Is It As Scary As It Looks?
No! I don't know where it got started, but the notion that canning meat is somehow more "dangerous" than canning simple foods, like
is just not true.
Meats can be canned just as safely as any other food; you just have to know how to do it. You're not going to get any sicker from canned meat than from canned fruits, or any other canned item.
What kinds of meat can I can?
Any kind - fish, beef, poultry, and even venison, can all be canned sucessfully. Keep in mind, however, that you need to be canning high-quality meats in order to get high-quality results. Canning tough meat won't make it tender! Choose cuts that you prefer in order to get the best results. Also, it's important to know that lean meats, with the fat trimmed, are the most ideal for canning.
Want to learn more about venison? Click here to find out more!
Click here for canning chicken directions.
In addition to different kinds of meats, there are also different ways of canning meats. For example, you could make your favorite beef stew or chicken soup, and can that. Or, you could prepare your meat your favorite way (strips, diced, cubed, etc.) and can it in that form. It all depends on what you plan to actually do with your canned meat. Think ahead on this one!
Canning Meat? Pressure Can It!
One thing you need to realize right from the start is that the only safe way of canning meat is through the
pressure canning method.
Meats are an extremely low-acid food....which means it needs a lot more heat and pressure to kill the bacteria contained in the meat. Although
water bath canning
will safely can high-acid foods, like
this method of canning will not safely can meats! Don't kid yourself; water bath canning meats is highly risky. Let me explain a bit more.
Water bath canning heats canned goods only to the standard boiling temperature, which is 212* F. The entire point of canning is to kill the bacteria in the food you are preserving, so it's important that you bring that food to a temperature high enough to successfully kill all that bacteria. Because foods like fruits, jams, and jellies contain high levels of acid in them, they don't need to be heated higher than 212* F. Thats why high-acid foods can be safely canned using the water bath method.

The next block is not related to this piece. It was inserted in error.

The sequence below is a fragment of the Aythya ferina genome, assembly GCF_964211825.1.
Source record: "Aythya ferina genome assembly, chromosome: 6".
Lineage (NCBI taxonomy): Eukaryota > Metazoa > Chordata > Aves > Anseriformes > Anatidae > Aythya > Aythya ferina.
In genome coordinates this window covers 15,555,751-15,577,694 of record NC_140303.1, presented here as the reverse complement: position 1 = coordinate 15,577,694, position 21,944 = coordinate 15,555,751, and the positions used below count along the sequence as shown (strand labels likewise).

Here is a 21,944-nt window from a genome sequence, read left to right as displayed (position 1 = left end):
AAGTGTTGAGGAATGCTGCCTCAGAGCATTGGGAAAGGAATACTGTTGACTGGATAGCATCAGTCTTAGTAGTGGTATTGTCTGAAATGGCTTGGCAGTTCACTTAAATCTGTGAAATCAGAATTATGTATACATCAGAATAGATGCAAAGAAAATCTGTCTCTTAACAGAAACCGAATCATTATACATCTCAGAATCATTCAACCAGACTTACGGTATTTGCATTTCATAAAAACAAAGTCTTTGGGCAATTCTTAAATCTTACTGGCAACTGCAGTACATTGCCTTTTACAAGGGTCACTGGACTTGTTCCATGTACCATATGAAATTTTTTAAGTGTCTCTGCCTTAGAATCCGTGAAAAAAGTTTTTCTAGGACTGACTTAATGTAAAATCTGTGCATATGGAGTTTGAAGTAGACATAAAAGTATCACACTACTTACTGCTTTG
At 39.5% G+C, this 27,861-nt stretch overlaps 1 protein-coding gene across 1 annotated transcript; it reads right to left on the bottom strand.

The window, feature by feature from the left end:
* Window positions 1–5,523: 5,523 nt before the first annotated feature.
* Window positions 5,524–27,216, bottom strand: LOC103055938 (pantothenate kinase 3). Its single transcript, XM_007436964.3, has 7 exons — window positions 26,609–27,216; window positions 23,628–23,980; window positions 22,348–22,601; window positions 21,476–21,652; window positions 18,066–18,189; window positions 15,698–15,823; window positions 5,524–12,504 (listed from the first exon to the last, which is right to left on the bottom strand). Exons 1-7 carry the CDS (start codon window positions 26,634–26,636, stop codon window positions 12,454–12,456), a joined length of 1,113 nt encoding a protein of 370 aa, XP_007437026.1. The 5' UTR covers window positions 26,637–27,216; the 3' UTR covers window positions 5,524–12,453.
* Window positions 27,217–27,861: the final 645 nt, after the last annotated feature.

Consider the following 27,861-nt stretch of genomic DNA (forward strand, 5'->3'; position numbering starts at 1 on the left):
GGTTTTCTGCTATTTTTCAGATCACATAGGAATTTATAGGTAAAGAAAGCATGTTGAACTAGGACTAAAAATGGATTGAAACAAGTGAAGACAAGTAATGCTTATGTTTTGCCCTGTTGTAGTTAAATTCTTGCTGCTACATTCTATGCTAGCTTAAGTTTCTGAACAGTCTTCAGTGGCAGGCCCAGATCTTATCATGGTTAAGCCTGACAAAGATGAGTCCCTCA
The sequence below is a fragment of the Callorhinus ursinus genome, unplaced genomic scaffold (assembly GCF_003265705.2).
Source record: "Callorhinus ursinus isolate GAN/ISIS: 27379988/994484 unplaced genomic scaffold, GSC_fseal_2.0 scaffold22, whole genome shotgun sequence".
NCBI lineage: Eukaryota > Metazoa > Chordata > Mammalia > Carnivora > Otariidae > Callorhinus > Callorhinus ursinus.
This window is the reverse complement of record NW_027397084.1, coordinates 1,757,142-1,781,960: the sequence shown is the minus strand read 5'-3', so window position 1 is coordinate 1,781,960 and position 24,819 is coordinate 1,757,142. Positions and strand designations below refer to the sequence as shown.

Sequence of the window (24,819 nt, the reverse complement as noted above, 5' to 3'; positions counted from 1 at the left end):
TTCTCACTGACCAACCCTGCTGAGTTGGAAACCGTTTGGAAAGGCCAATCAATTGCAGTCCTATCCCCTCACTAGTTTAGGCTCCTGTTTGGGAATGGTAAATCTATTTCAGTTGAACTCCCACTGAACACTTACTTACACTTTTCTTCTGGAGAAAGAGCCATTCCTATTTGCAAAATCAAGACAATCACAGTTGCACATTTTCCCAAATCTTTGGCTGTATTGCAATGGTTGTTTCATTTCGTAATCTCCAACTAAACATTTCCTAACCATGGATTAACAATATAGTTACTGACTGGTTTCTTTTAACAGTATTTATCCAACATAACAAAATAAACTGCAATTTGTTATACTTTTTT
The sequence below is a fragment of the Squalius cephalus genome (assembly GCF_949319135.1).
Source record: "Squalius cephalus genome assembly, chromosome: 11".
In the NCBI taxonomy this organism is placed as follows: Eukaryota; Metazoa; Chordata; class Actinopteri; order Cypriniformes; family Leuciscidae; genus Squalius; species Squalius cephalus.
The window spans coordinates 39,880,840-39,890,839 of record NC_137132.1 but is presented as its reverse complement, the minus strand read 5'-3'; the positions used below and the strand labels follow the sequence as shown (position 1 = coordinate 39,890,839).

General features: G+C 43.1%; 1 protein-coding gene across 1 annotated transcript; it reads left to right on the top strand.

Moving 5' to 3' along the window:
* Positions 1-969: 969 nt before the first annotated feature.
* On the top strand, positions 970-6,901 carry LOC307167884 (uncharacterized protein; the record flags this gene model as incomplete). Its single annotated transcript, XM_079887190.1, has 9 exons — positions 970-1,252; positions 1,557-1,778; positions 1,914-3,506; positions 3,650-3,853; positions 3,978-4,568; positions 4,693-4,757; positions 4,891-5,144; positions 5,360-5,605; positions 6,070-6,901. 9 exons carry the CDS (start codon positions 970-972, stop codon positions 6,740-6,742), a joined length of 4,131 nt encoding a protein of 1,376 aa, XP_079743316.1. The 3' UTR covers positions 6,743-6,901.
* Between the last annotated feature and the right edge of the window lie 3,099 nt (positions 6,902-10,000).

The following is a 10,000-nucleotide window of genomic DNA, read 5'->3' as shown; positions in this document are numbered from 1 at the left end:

However, when you deal with low-acid foods, like meats and
you are dealing with something much different. Obviously, since they have a much lower level of acid in them, they are going to need a lot more heat to safely preserve them. Since
water bath canning
can only reach the standard boiling temperature, 212* F, you are going to need a different canning method! This is where pressure canning comes in. Pressure canners have sealed lids on the top, which allows a great deal of heat and pressure to build up inside. Because pressure canning brings food to a much higher temperature than water bath canning, the bacteria in low-acid foods is going to be completely eliminated.
So that's the first main poin: When canning meat, always use the pressure canning method.
See this page for more information.
Avoid lid failure
...it's so important to wipe the rims of your jars. Avoid losing all your deliciously canned meats to lid failure by wiping your rims!
The first time we canned meat, we canned our own chickens that we had raised and butchered ourselves. We canned maybe a dozen jars of chicken, and were terribly disapointed to find out that, just days after canning them, all of our lids were one by one "unsealing" and popping off the jars. Of course, we had to discard the chicken.
It was only after the fact that we realized our mistake: we hadn't wiped the rims of our jars. And if we had, we hadn't done it thoroughly. Remember that meats are very greasy foods, and no matter how hard you try to avoid it, you will always end up getting that grease on the rims of your jars. It will happen. When you have slimy rims, the lids will not seal properly. Even if they stay sealed for a few days, they will eventually "slide" off. That grease will always get you!
The other main point: Always wipe the rims of your jars to avoid lid sealing failure. This is true of any food you can, but especially meats.
You might also be interested in:
how to can
go from canning meat to home page